Saturday, November 26, 2016

The Timmy and Coco Adventures: Argus Cidery Edition

In another edition of the Timmy and Coco Adventures, Roberta, Michael, Shawn (my husband), and I met up with Joel and Dion whom Shawn and I know through Shawn's XTERRA races at Last Stand Brewing for Chicken Shit BINGO.  To let Shawn catch up with Joel and Dion, Roberta, Michael and I went to Argus Cidery, which is just down the street.  I'm much more a fan of Cider than Beer so I thought it was a rousing success.

Cider being made

You can see Roberta's photos on her Instagram account here.  Photos are from October 16 (though I think Roberta didn't start posting photos until about a week later).  My favorite is the one Roberta took of me driving.

Tuesday, November 22, 2016

Saturday, November 19, 2016


Vines growing on a storage silo in Lexington, Texas

Wednesday, November 16, 2016

Saturday, November 12, 2016

Timmy and Coco Adventures: Lexington Edition

Roberta and I try to get together about once a month to go on an adventure - they really are of the "grab your coat, we're going on an adventure" style.  So far we've gone to the Lonestar Round Up, lunch and walk around old-town Bastrop, photo trip at the New Sweden Church, McKinney Falls State Park, went on a geo-cacheing adventure but got sidetracked at the cemetery, and went together when Roberta got her most recent tattoo.

Roberta's husband, Michael, started calling our trips "The Timmy and Coco Adventures" because I name all the opossums I see "Timmy" and Roberta calls all the cockroaches "Coco."

Based on a recommendation from Michael, we went to Lexington to get Snow's BBQ.

Roberta talking to Tootsie
Snow's BBQ pitmaster, Tootsie, is, I believe, the only female pitmaster in Texas, and boy does she make some freaking delicious barbeque.  Snow's is only open on Saturdays, opens at 8 in the morning and stays open until they run out of meat (around noon). I remember hearing about Snow's years ago, probably7 or 8 years ago when they were named best BBQ in Texas (beating out Kreuz's, Black's, Smitty's, Mueller's, and City Market), when some friends decided to get up at 6 in the morning to go wait in line at Snow's in Lexington.  I couldn't understand why anyone would want to go wait in line for hours for food (and I still don't get it - the lines at Franklin's confuse me).  We only waited for about an hour before we were at the front of the line and able to order our meat, and let me tell you - it was freaking delicious.  I fell in love with the chicken, and I liked the brisket better than Smitty's (the only other BBQ joint on the list that I've had the brisket at; at Luling's City Market, I had the sausage).  A list of the 50 best BBQ joints in Texas can be found here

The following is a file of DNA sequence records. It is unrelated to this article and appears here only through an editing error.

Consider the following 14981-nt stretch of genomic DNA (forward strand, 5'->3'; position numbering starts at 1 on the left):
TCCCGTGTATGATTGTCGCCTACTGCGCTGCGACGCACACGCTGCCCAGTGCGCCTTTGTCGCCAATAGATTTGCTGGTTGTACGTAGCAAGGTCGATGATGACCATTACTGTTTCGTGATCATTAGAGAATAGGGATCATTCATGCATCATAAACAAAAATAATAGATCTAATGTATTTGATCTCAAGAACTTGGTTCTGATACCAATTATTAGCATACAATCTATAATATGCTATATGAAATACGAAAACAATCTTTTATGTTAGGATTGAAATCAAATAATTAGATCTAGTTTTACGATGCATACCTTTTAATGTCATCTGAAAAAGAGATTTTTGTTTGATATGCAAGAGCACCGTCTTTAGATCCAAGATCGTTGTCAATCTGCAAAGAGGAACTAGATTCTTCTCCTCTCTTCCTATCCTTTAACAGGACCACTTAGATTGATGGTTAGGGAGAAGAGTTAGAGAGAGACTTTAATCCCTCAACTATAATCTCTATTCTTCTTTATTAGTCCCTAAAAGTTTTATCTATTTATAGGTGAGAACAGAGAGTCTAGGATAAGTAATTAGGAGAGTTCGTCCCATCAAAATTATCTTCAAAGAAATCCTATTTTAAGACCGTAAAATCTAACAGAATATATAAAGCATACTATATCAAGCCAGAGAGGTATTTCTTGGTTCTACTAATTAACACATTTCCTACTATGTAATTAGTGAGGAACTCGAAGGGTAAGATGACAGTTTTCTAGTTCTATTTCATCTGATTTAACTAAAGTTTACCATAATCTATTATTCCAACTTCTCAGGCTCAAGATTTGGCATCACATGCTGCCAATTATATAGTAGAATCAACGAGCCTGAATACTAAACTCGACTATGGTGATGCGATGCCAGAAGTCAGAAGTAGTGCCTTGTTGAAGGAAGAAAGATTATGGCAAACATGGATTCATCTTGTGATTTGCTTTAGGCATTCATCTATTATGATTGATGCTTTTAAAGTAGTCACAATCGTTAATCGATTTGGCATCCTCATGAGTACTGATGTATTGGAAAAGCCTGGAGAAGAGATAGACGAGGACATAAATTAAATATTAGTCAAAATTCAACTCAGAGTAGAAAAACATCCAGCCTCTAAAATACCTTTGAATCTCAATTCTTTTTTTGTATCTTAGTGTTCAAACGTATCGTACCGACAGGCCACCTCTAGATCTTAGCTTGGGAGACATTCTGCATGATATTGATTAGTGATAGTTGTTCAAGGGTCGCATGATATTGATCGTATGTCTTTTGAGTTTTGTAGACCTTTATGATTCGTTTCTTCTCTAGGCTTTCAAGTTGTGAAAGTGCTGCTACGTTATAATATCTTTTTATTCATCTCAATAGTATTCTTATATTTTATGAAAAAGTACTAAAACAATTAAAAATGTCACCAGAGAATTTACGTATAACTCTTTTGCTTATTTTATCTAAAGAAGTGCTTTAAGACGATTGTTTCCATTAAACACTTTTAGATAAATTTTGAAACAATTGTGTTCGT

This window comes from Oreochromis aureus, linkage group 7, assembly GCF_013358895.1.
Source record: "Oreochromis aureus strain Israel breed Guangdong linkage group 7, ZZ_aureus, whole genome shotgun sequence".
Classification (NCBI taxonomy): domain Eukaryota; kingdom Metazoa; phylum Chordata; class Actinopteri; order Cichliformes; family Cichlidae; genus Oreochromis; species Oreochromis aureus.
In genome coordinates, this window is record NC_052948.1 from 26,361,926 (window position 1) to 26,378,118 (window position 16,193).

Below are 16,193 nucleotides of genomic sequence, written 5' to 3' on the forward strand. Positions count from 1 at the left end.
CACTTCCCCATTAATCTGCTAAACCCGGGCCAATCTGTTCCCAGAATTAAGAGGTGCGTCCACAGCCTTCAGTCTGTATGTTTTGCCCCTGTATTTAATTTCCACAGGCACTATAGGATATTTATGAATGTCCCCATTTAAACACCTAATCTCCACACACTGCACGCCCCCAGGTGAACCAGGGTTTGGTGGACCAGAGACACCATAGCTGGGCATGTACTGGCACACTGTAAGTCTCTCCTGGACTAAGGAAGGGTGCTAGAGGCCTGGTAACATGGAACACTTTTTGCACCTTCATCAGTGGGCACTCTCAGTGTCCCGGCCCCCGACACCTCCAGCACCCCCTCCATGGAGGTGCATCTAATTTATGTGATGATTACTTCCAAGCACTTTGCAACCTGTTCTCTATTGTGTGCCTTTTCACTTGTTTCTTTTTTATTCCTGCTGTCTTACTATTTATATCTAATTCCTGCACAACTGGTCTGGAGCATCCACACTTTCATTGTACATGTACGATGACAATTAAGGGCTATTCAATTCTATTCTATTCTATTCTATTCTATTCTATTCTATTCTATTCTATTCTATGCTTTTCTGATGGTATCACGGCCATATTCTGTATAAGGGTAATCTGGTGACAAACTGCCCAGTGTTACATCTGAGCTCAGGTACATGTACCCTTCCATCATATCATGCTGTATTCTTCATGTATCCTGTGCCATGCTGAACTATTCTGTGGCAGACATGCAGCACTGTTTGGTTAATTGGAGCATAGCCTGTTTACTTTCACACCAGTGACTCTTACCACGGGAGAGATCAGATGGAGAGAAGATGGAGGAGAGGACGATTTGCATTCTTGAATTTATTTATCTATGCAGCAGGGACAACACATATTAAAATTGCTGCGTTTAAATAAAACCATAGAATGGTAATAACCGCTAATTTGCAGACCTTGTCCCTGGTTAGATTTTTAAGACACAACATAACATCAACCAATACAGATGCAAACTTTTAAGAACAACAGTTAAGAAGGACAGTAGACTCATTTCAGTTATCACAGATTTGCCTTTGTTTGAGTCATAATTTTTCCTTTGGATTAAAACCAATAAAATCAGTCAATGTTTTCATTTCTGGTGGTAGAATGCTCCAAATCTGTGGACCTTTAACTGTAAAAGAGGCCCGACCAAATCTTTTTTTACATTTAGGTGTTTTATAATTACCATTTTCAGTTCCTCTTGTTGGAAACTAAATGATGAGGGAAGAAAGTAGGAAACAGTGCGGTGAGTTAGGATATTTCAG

After eating food, we went and looked at the store across the street - it's run by a gentleman named Buddy who also makes rings out of coins. All the girls at Snow's wear his rings.
Buddy explaining the story of the carousel horse to Michael and Roberta (Roberta's standing behind Michael).  The picture at the top is also from Buddy's.

After Buddy's we took a quick stroll around the town - stroll implies that we meandered, and we did, but Lexington isn't big so it was still a quick walk.  At the end of the street there's a livestock auction house.  The guys there were so helpful - I mean we're obviously City folk and we're walking around with SLR cameras at an Auction house, we didn't know if they were going to chase us off with pitchforks or if they'd allow us in as long as we agreed to not take photos or who knows what.  In the end, the onsite veterinarian had seen us taking photos of some of the cows up for auction outside, and Roberta asked if we could go in the Auction house.  He said he didn't see why not and we just needed to stop at the front desk to explain that we wanted to watch the auction, but didn't want to participate.

Auction.  The auctioneer sits in the area between the two lighted signs and talks very fast just like you would expect.
The auction is a well-oiled machine.  The auctioneer was talking constantly and so fast that I couldn't understand a word he said. The guy on the left would open the door, a cow would run in, would basically run the half circle to the other door where the guy on the right would close the gate and open the door which led the cow back out to one of the holding pens.  After we got in and watched for a little while, we noticed there was a cattle dog in attendance and moved over to sit next to him, because of course we would do that.


Blue's owner was happy to explain the auctioning process to us (he had brought his steers in to be auctioned).  The cattle are sold individually by the pound - not by the lot as we had assumed based on how quickly the process was going.  The number in red on the right hand side in the auction photo is the weight of the steer in the auction pen.  $0.85/pound is pretty standard, $1/pound is good but a few years ago the prices were much higher.  Most of the cattle being sold at this auction were to be raised for meat, with a few very young bulls being sold to be breeders in a few years.  Earlier in the day there was a goat auction, and if we had waited around another hour or so, there was to be a cow (as in female cattle) auction.

Watching the Auction

You can see Roberta's photos from the day here: